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Short dumb question: can I connect the 3.3V pin and the analog reference pin (AREF) directly?

I've heard mentions of a 32K internal resistor but I'm not willing to risk a short circuit without confirmation. Should I add an external resistor? Won't that create a voltage divider?

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In Atmel's doc8271 pdf (with specification details for ATmega48A; ATmega48PA; ATmega88A; ATmega88PA; ATmega168A; ATmega168PA; ATmega328; and ATmega328P), table 29-20 on page 117 shows R_REF (the AREF input resistance) as 32KΩ (typical). Section 24.5.2 on page 248 suggests that AREF is to be treated as a high-impedance input or output:

... the reference voltage can be made more immune to noise by connecting a capacitor between the AREF pin and ground. VREF can also be measured at the AREF pin with a high impedance voltmeter. Note that VREF is a high impedance source, and only a capacitive load should be connected in a system.

Also note that there is no reason to connect anything to AREF (pin 21), because on a standard Uno, AVCC (pin 20) is connected to VCC (pin 7), and one can select AVCC as the reference voltage during analog converter setup [as explained below]. Quoting again from section 24.5.2:

VREF can be selected as either AVCC, internal 1.1V reference, or external AREF pin. AVCC is connected to the ADC through a passive switch. The internal 1.1V reference is generated from the internal bandgap reference (VBG) through an internal amplifier. In either case, the external AREF pin is directly connected to the ADC...

Summary: you can connect the 3.3V pin and the analog reference pin (AREF) directly, but on a 3.3V system there is no reason to do so.

Selecting AVCC as the reference voltage: Say analogReference(DEFAULT) to select AVCC as the reference voltage. According to arduino.cc, this will choose “the default analog reference of 5 volts (on 5V Arduino boards) or 3.3 volts (on 3.3V Arduino boards)”.

  • I disagree that "there is no good reason to do so". If you are sampling a signal that is 0-3.3V (or below) then connecting AREF to 3.3V gives you the full resolution over the signal range you are sampling instead of only a portion of the resolution. – Majenko Aug 3 '15 at 15:45
  • That's why I wanted to change the reference. I wish there was a way to do it internally. Since I'm using an UNO, the default is 5V. – AvidScifiReader Aug 3 '15 at 15:46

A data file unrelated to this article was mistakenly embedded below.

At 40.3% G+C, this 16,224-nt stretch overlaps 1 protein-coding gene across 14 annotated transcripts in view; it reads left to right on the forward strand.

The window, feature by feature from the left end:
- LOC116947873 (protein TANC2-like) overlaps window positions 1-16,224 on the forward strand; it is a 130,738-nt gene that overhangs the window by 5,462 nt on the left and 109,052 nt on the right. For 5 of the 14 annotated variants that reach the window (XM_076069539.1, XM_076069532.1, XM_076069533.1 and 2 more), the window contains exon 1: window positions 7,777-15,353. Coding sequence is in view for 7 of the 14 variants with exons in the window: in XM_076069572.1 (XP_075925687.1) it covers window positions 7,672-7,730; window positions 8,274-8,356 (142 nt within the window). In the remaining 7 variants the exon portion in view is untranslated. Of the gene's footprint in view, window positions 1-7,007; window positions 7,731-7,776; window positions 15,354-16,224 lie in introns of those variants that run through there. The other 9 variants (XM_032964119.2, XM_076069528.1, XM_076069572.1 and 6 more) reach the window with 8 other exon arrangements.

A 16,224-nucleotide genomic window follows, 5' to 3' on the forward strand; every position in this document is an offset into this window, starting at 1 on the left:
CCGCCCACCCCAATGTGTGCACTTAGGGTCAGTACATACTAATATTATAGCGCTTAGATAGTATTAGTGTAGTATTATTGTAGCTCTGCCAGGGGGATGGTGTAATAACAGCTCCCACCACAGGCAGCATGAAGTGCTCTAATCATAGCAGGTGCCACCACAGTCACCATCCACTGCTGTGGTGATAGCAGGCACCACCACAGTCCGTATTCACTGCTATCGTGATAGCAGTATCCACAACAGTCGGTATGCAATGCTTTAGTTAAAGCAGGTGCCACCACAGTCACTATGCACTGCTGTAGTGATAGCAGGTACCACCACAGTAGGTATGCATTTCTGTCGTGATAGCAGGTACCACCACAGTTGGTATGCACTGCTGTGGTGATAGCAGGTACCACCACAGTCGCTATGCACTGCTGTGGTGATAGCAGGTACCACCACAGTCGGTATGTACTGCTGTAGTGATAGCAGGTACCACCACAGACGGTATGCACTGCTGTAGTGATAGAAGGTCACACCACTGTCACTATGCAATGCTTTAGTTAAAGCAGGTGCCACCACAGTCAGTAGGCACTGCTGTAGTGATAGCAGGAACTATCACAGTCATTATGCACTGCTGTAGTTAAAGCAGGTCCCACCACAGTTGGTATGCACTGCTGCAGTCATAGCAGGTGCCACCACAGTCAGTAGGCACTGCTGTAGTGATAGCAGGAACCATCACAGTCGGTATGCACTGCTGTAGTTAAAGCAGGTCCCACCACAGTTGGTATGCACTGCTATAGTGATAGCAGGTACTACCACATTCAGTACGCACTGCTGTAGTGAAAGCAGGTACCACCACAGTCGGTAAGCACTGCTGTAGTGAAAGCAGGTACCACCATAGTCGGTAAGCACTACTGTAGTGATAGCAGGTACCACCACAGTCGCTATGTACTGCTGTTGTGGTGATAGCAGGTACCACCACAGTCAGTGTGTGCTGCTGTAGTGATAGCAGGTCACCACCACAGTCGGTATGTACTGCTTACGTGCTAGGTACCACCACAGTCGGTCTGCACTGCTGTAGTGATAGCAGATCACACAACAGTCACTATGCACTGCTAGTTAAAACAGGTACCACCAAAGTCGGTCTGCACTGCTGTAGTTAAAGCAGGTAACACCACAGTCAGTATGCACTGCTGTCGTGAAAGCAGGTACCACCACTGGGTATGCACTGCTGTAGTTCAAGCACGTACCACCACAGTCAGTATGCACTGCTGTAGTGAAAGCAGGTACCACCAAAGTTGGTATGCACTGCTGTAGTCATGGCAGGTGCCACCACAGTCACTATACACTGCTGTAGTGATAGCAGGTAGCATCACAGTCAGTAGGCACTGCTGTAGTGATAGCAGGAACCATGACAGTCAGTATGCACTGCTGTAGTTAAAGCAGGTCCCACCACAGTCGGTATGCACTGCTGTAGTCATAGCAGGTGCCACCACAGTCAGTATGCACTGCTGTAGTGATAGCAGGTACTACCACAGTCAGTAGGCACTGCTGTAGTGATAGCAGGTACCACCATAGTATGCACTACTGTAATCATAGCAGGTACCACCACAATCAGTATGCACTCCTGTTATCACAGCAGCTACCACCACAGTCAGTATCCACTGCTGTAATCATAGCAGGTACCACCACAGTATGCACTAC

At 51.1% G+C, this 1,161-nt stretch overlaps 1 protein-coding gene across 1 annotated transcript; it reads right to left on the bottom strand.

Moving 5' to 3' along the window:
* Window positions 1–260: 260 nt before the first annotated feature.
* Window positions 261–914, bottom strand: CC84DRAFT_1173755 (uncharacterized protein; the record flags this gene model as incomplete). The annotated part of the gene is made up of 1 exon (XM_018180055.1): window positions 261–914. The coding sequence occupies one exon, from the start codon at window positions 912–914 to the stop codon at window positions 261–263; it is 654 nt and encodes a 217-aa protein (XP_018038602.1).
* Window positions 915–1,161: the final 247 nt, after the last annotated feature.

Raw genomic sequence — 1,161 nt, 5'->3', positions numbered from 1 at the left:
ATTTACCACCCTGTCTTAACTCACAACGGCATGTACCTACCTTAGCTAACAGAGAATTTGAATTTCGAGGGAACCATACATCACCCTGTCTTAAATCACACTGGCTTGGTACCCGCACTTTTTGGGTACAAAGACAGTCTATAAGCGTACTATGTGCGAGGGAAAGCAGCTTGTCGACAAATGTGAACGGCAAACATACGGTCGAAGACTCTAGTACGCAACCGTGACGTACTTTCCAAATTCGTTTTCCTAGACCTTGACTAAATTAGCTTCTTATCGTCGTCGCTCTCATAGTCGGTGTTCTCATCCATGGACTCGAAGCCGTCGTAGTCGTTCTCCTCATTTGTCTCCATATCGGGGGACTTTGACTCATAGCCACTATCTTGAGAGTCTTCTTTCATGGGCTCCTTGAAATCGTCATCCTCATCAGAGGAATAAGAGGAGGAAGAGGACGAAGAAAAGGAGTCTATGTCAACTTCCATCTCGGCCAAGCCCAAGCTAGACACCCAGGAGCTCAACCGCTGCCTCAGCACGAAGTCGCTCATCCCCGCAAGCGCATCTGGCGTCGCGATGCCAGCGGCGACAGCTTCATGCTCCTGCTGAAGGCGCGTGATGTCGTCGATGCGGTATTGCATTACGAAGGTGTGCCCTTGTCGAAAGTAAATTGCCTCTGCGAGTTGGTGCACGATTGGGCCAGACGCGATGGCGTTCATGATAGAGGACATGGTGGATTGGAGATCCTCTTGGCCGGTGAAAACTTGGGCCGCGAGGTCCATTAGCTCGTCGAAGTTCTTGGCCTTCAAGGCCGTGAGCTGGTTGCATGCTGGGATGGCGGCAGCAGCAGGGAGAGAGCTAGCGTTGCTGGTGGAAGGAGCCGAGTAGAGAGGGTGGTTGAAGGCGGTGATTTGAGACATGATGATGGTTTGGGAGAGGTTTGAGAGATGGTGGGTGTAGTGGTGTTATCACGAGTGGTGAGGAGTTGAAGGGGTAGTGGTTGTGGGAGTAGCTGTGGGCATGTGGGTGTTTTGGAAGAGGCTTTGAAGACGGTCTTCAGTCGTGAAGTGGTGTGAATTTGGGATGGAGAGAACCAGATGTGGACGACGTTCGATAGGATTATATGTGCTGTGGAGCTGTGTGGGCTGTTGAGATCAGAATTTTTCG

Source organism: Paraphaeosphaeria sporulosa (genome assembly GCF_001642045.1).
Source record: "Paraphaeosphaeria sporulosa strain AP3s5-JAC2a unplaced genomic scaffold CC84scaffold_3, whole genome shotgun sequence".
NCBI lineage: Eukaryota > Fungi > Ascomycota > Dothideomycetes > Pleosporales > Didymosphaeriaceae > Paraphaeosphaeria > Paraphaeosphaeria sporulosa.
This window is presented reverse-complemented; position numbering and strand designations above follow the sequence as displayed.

• @Majenko, I edited that section slightly :) – James Waldby - jwpat7 Aug 3 '15 at 15:49
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I don't see any big objection to connecting the 3.3 V pin to AREF, providing you take precautions in your code.

The default for AREF is so-called DEFAULT (heh) as here:

uint8_t analog_reference = DEFAULT;

Once you do an analogRead the analogRead code connects up the desired analog reference:

ADMUX = (analog_reference << 6) | (pin & 0x07);

Then it starts the ADC conversion.

If you change the analog reference voltage then this needs to be done before doing the analogRead. eg.

  analogReference (EXTERNAL);
  analogRead (A0);  // use external reference

The reason they do it this way is so that it is safe to physically connect up the 3.3V pin to the AREF pin, because the initial state of the processor is to read the AREF pin.

Once you do your first analogRead, and with the DEFAULT reference voltage used, you will find 5V at the AREF pin. If you had then connected that to something else like the 3.3V pin, it will short out and damage the board.

Example code:

void setup ()
  {
  pinMode (13, OUTPUT);
  delay (5000);
  digitalWrite (13, HIGH);
  int foo = analogRead (0);
  }  // end of setup

void loop ()
  {
  }  // end of loop

Put your meter on AREF and you will see it jump to 5V after 5 seconds.

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